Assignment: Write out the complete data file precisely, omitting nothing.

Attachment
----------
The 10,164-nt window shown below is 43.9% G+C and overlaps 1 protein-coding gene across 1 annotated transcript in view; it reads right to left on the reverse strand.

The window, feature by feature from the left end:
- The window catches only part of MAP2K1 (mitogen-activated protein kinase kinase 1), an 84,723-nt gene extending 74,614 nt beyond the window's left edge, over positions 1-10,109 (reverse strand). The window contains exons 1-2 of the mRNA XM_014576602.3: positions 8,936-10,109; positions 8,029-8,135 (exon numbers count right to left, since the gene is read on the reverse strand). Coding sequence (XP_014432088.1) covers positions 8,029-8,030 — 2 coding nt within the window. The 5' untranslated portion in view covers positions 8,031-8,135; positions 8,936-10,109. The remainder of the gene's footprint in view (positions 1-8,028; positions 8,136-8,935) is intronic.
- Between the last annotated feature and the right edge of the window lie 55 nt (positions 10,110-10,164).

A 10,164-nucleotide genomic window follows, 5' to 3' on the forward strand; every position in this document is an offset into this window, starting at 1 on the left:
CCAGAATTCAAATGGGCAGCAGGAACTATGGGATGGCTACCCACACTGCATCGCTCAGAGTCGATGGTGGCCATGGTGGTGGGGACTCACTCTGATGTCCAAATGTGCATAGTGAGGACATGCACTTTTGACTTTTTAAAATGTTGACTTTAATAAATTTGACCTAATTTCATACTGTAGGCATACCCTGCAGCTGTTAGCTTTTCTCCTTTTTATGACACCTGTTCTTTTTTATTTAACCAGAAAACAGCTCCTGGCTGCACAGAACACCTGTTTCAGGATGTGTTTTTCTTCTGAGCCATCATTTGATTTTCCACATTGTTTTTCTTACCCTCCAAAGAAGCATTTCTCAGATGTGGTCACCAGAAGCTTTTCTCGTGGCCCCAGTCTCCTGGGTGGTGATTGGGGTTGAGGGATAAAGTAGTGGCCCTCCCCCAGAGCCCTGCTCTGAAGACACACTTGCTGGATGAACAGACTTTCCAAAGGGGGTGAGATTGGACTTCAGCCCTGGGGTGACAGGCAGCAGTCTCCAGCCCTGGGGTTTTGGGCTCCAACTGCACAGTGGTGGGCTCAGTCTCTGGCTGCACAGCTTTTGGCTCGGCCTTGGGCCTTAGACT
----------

The 10,164-nt window shown below is 43.9% G+C and overlaps 1 protein-coding gene across 1 annotated transcript in view; it reads right to left on the reverse strand.

The window, feature by feature from the left end:
- The window catches only part of MAP2K1 (mitogen-activated protein kinase kinase 1), an 84,723-nt gene extending 74,614 nt beyond the window's left edge, over positions 1-10,109 (reverse strand). The window contains exons 1-2 of the mRNA XM_014576602.3: positions 8,936-10,109; positions 8,029-8,135 (exon numbers count right to left, since the gene is read on the reverse strand). Coding sequence (XP_014432088.1) covers positions 8,029-8,030 — 2 coding nt within the window. The 5' untranslated portion in view covers positions 8,031-8,135; positions 8,936-10,109. The remainder of the gene's footprint in view (positions 1-8,028; positions 8,136-8,935) is intronic.
- Between the last annotated feature and the right edge of the window lie 55 nt (positions 10,110-10,164).

A 10,164-nucleotide genomic window follows, 5' to 3' on the forward strand; every position in this document is an offset into this window, starting at 1 on the left:
CCAGAATTCAAATGGGCAGCAGGAACTATGGGATGGCTACCCACACTGCATCGCTCAGAGTCGATGGTGGCCATGGTGGTGGGGACTCACTCTGATGTCCAAATGTGCATAGTGAGGACATGCACTTTTGACTTTTTAAAATGTTGACTTTAATAAATTTGACCTAATTTCATACTGTAGGCATACCCTGCAGCTGTTAGCTTTTCTCCTTTTTATGACACCTGTTCTTTTTTATTTAACCAGAAAACAGCTCCTGGCTGCACAGAACACCTGTTTCAGGATGTGTTTTTCTTCTGAGCCATCATTTGATTTTCCACATTGTTTTTCTTACCCTCCAAAGAAGCATTTCTCAGATGTGGTCACCAGAAGCTTTTCTCGTGGCCCCAGTCTCCTGGGTGGTGATTGGGGTTGAGGGATAAAGTAGTGGCCCTCCCCCAGAGCCCTGCTCTGAAGACACACTTGCTGGATGAACAGACTTTCCAAAGGGGGTGAGATTGGACTTCAGCCCTGGGGTGACAGGCAGCAGTCTCCAGCCCTGGGGTTTTGGGCTCCAACTGCACAGTGGTGGGCTCAGTCTCTGGCTGCACAGCTTTTGGCTCGGCCTTGGGCCTTAGACT